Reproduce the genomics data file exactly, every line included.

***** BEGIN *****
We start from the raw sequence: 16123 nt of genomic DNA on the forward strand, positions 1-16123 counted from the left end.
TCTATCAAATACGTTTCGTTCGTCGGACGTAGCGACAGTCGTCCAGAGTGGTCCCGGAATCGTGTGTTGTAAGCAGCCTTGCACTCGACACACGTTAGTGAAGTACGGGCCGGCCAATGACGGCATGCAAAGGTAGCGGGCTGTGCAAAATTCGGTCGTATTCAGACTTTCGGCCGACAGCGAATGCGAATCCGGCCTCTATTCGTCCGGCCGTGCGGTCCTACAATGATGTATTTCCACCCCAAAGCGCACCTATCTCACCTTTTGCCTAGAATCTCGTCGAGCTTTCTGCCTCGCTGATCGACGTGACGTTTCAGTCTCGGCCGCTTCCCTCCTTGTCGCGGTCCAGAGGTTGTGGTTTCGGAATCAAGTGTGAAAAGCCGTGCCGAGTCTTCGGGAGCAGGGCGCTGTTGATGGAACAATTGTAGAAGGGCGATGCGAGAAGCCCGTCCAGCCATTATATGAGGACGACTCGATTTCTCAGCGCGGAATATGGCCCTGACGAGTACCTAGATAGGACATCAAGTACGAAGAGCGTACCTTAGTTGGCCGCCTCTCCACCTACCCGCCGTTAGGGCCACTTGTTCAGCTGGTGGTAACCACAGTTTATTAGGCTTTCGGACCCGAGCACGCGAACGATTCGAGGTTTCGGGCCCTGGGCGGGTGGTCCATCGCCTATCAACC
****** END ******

We start from the raw sequence: 16123 nt of genomic DNA on the forward strand, positions 1-16123 counted from the left end.
TCTATCAAATACGTTTCGTTCGTCGGACGTAGCGACAGTCGTCCAGAGTGGTCCCGGAATCGTGTGTTGTAAGCAGCCTTGCACTCGACACACGTTAGTGAAGTACGGGCCGGCCAATGACGGCATGCAAAGGTAGCGGGCTGTGCAAAATTCGGTCGTATTCAGACTTTCGGCCGACAGCGAATGCGAATCCGGCCTCTATTCGTCCGGCCGTGCGGTCCTACAATGATGTATTTCCACCCCAAAGCGCACCTATCTCACCTTTTGCCTAGAATCTCGTCGAGCTTTCTGCCTCGCTGATCGACGTGACGTTTCAGTCTCGGCCGCTTCCCTCCTTGTCGCGGTCCAGAGGTTGTGGTTTCGGAATCAAGTGTGAAAAGCCGTGCCGAGTCTTCGGGAGCAGGGCGCTGTTGATGGAACAATTGTAGAAGGGCGATGCGAGAAGCCCGTCCAGCCATTATATGAGGACGACTCGATTTCTCAGCGCGGAATATGGCCCTGACGAGTACCTAGATAGGACATCAAGTACGAAGAGCGTACCTTAGTTGGCCGCCTCTCCACCTACCCGCCGTTAGGGCCACTTGTTCAGCTGGTGGTAACCACAGTTTATTAGGCTTTCGGACCCGAGCACGCGAACGATTCGAGGTTTCGGGCCCTGGGCGGGTGGTCCATCGCCTATCAACC